LightSquared Inc. unveiled a bankruptcy exit plan with broad consensus from stakeholders Monday that hands control of the wireless venture to Dish Network Corp. chairman Charlie Ergen and extinguishes the ownership stake of Philip Falcone’s Harbinger Capital Partners LLC.
The agreement sketched out at a hearing in New York bankruptcy court would hand Ergen a 60 percent stake in the reorganized LightSquared, a remarkable reversal after the company spent much of its two-year bankruptcy trying to expel him from its capital structure.
The proposed restructuring represents a consensus among every major LightSquared stakeholder but Harbinger. The parties nailed down the key terms at a closed-door mediation session Friday following a ruling from U.S. Bankruptcy Judge Shelley C. Chapman that all but ended the hedge fund's attempt to split LightSquared in two to salvage an equity position.
Judge Chapman still must confirm the new plan, which keeps LightSquared unified and has the support of a group of secured lenders to the debtor’s LightSquared LP unit, plus Harbinger’s former running partners JPMorgan Chase & Co. and Mast Capital Management LLC. A plan formally memorializing the new peace will be filed by next week, according to LightSquared attorney Joshua Sussberg of Kirkland & Ellis LLP.
Under the agreement, Ergen would roll $1 billion of his secured claim into a new $2.2 billion junior debt facility and equitize the remaining $300 million for a controlling stake in the reorganized entity. A group of secured lenders to the LightSquared LP unit would fund the rest of the second-lien facility through their existing debt, with their new five-year paper standing on equal footing with Ergen’s.
The plan would also pay off Mast’s claim against the LightSquared Inc. parent company in cash and give JPMorgan, the other main stakeholder in the so-called Inc. estate, 31 percent equity ownership and a seat on LightSquared’s five-person board.
The LP lenders, which had been championing their own plan to rival Harbinger’s, would pick up an 8 percent equity stake, with warrants allowing them to raise that to 15 percent.
As for Harbinger, its $189 million in subordinated debt claim would be paid off by JPMorgan and the LP lenders to the extent that Judge Chapman decides is appropriate.
Absent another settlement, Harbinger is sure to oppose the plan. The hedge fund’s attorney David Friedman of Kasowitz Benson Torres & Friedman LLP told Judge Chapman that it was “untenable” for Ergen, as the head of a competing enterprise, to sit atop LightSquared’s capital structure, especially after he had proclaimed in open court that he had no interest in owning the company.
LightSquared went through a bitter trial last year accusing Ergen of secretly buying up its debt through his investment vehicle SP Special Opportunities LLC in order to infiltrate its capital structure for Dish’s benefit. Ergen maintained that he was investing only for himself.
Judge Chapman ruled that Ergen deserved to be partially wiped out due to his stealthy acquisition of the debt. If the new restructuring takes hold, however, it will avert a bruising fight over how much of his claim is subordinated.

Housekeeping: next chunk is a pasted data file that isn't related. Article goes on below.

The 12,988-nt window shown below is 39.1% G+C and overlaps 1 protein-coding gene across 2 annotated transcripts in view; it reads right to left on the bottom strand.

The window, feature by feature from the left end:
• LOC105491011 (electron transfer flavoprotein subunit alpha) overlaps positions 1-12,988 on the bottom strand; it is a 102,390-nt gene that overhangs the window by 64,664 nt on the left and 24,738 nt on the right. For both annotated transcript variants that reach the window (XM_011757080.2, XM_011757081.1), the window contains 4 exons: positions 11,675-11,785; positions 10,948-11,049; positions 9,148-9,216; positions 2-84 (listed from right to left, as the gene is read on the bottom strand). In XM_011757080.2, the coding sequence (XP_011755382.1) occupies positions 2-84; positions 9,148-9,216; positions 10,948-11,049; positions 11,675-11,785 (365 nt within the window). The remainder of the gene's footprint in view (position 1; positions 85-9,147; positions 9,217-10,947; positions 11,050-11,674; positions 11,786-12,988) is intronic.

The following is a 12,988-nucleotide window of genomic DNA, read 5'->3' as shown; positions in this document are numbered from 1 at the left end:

“Not only is Mr. Ergen going to have a billion dollars in senior debt ... he now is also going to own the company,” Friedman said. “Giving him the keys to the company is not without controversy, without significant issue, for us.”
LightSquared had proposed to tap Ergen to fund its way out of bankruptcy once before but never filed a plan around that agreement. The company fell into bankruptcy in 2012 after the Federal Communications Commission refused to let it launch its nationwide wireless network over concerns about interference with global positioning systems.
Falcone has spent the bulk of the bankruptcy fighting to stay in control of LightSquared but eventually resigned along with four other Harbinger-appointed directors.
Harbinger’s subsequent Chapter 11 plan called for divorcing the LP and Inc. units and paying off the LP lenders with the equity collateral in that unit, with Harbinger retaining a stake in the reorganized Inc. entity. Judge Chapman effectively killed that idea last week by ruling that the LP lenders could continue to demand payment in full and in cash from the Inc. entities.
LightSquared is represented by Matthew S. Barr, Alan J. Stone, Michael L. Hirschfeld and Andrew M. Leblanc of Milbank Tweed Hadley & McCloy LLP and Eugene F. Assaf, Patrick F. Philbin and K. Winn Allen of Kirkland & Ellis LLP.
The LightSquared special committee is represented by James H.M. Sprayregen, Paul M. Basta and Joshua A. Sussberg of Kirkland & Ellis LLP.
The LP lenders are represented by Glenn M. Kurtz, Thomas E. Lauria, Andrew C. Ambruoso and Matthew C. Brown of White & Case LLP.
Harbinger is represented by David M. Friedman, Adam L. Shiff, Daniel A. Fliman and Matthew B. Stein of Kasowitz Benson Torres & Friedman LLP.
Mast is represented by Michael S. Stamer, Philip C. Dublin and Meredith A. Lahaie of Akin Gump Strauss Hauer & Feld LLP.
The case is In re: LightSquared Inc., case number 1:12-bk-12080, in the U.S. Bankruptcy Court for the Southern District of New York.
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